Kanji Tatsumi

From Wikipedia, the free encyclopedia
Jump to: navigation, search
Kanji Tatsumi
Persona character
Kanji as seen in Persona 4
First game Shin Megami Tensei: Persona 4 (2008)
Created by Shigenori Soejima
Designed by Shigenori Soejima
Voiced by (English) Troy Baker (2008–14)
Matthew Mercer (2014–present)[1]
Voiced by (Japanese) Tomokazu Seki

Kanji Tatsumi (巽 完二 Tatsumi Kanji?) is a fictional character in the 2008 PlayStation 2 release Shin Megami Tensei: Persona 4 by Atlus. In the game Kanji is a high school student who becomes famous in television after fighting delinquents in the streets. Kanji becomes a victim of a series of kidnappings where the person is thrown to a dimension known as the TV World and the main cast of characters goes to save him from his alternate self, his Shadow. After Kanji is saved from the experience with the Shadow being turned into a power known as Persona, he joins the Investigation Team, befriending them in the process. He has also appeared in other works such as the fighting game Persona 4 Arena and the crossover Persona Q: Shadow of the Labyrinth, He is voiced by Tomokazu Seki in Japanese, and Troy Baker in English in Shin Megami Tensei: Persona 4, Persona 4: Golden, Persona 4: Arena, and the first twelve episodes of Persona 4: The Animation; his English voice actor for the remainder of Persona 4: The Animation, as well as subsequent games, is Matthew Mercer.[1]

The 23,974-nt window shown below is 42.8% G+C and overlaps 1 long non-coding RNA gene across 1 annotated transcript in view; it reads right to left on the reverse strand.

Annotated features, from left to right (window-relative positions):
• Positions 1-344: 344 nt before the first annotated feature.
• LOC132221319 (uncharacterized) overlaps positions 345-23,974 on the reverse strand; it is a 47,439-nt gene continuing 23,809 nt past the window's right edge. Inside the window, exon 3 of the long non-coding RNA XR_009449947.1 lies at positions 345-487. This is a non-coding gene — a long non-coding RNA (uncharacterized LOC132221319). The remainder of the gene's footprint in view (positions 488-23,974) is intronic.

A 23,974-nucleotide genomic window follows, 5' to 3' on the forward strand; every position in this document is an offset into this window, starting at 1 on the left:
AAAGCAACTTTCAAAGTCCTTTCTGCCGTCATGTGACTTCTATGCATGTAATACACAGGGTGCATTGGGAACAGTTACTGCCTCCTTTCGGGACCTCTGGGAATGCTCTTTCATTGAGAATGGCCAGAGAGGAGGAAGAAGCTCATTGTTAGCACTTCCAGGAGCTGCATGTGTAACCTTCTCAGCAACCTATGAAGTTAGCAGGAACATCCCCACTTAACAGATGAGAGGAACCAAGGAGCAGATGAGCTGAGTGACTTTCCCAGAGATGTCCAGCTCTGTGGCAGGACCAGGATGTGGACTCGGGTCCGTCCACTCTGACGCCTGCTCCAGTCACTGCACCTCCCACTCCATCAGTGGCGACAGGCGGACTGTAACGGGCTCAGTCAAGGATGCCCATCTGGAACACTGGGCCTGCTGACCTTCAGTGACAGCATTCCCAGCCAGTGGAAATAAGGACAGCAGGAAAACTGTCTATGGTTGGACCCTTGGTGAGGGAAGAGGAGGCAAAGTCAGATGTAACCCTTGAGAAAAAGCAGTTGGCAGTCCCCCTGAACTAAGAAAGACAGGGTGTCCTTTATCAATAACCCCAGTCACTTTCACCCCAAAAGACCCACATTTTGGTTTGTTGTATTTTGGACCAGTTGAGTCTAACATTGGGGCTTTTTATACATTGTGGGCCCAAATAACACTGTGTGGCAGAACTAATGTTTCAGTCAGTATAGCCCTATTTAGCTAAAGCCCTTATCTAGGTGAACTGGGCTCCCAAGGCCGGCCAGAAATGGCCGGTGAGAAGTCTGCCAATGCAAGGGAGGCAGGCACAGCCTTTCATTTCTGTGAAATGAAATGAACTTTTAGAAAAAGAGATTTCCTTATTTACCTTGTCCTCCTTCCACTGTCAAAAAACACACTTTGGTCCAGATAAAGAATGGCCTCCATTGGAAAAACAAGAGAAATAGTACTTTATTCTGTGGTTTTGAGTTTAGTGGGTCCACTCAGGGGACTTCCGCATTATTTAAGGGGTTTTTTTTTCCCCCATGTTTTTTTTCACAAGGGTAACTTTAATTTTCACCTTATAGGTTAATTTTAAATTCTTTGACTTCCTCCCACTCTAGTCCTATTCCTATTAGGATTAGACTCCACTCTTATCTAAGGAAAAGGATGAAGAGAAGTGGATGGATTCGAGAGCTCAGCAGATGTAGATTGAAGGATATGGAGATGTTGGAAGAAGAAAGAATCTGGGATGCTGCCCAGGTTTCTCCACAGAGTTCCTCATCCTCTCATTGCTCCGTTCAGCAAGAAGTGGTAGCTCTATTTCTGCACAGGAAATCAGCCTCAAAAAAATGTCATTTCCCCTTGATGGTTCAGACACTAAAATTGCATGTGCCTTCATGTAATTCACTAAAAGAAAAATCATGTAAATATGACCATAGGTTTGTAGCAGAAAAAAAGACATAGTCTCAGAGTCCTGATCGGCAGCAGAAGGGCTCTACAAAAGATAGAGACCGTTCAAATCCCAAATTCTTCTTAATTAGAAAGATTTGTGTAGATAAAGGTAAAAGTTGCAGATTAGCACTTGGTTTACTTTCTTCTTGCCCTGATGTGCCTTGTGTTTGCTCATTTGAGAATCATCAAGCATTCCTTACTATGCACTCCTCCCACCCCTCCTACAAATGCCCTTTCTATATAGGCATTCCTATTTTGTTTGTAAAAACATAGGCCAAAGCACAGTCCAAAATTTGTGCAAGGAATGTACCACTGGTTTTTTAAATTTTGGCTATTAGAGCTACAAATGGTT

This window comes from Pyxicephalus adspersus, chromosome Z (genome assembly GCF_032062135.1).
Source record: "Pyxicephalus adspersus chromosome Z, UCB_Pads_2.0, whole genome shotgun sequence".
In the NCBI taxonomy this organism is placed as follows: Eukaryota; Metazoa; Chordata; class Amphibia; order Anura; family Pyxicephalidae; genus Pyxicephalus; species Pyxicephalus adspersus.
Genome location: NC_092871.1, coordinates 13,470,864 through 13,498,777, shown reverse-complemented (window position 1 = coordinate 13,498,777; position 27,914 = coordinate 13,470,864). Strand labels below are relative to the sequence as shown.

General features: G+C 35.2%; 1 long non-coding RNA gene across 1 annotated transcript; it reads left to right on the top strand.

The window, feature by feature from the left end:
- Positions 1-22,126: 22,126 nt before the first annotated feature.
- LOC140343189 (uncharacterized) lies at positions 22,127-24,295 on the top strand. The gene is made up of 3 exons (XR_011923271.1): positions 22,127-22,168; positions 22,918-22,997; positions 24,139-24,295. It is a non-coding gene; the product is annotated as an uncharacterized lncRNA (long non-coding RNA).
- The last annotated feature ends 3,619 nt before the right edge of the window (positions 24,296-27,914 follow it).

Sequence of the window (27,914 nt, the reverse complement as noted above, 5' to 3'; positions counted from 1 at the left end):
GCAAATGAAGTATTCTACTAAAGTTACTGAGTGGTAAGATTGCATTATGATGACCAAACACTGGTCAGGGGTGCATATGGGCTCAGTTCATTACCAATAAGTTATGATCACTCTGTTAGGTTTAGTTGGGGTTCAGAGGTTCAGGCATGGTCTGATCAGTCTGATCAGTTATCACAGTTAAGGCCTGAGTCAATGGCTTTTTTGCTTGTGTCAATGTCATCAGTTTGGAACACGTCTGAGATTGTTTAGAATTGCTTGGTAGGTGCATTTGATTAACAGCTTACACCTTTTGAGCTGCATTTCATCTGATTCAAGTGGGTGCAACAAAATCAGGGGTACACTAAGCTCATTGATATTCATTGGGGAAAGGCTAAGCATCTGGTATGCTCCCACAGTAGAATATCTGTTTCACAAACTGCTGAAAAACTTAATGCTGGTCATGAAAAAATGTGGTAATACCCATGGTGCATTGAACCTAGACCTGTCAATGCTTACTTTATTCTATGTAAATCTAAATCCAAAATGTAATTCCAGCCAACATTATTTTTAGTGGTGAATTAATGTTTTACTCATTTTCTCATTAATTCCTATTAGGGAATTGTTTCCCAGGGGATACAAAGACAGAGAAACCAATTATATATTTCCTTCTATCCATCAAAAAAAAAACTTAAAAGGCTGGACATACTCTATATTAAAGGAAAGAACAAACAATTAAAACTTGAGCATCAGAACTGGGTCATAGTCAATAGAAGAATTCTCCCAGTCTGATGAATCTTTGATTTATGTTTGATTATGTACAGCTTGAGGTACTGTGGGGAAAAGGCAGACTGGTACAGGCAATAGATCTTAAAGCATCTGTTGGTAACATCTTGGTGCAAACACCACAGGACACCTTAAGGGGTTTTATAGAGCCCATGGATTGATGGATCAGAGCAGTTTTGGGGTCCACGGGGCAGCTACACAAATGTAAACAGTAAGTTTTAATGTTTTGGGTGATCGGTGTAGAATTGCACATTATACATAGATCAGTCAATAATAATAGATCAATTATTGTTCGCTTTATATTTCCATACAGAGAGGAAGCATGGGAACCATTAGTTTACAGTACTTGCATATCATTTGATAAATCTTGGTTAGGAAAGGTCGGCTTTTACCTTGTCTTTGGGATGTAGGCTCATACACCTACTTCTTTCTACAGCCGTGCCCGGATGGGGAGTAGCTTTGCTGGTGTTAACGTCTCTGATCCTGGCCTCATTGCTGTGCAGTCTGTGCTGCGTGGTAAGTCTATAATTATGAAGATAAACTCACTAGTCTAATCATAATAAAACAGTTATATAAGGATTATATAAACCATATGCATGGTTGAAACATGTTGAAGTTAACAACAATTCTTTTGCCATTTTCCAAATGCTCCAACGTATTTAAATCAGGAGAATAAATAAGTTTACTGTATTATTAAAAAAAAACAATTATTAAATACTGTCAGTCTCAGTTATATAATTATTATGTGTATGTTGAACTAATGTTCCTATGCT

Kanji has received generally positive reception for his role in Persona 4 including his Social Links where he undergoes character development. However, his ambiguous sexual preference has become one of the game's most controversial themes with several writers commenting on whether the game does a good job in explaining Kanji's personality.

Concept and creation[edit]

Early designs for Kanji

Early designs of Kanji were drastically different from the final one. He was initially given the classic gang-style pompadour. His design was made by Shigenori Soejima.[2] Both of Kanji's Personas are based on his own visual appearance.[3]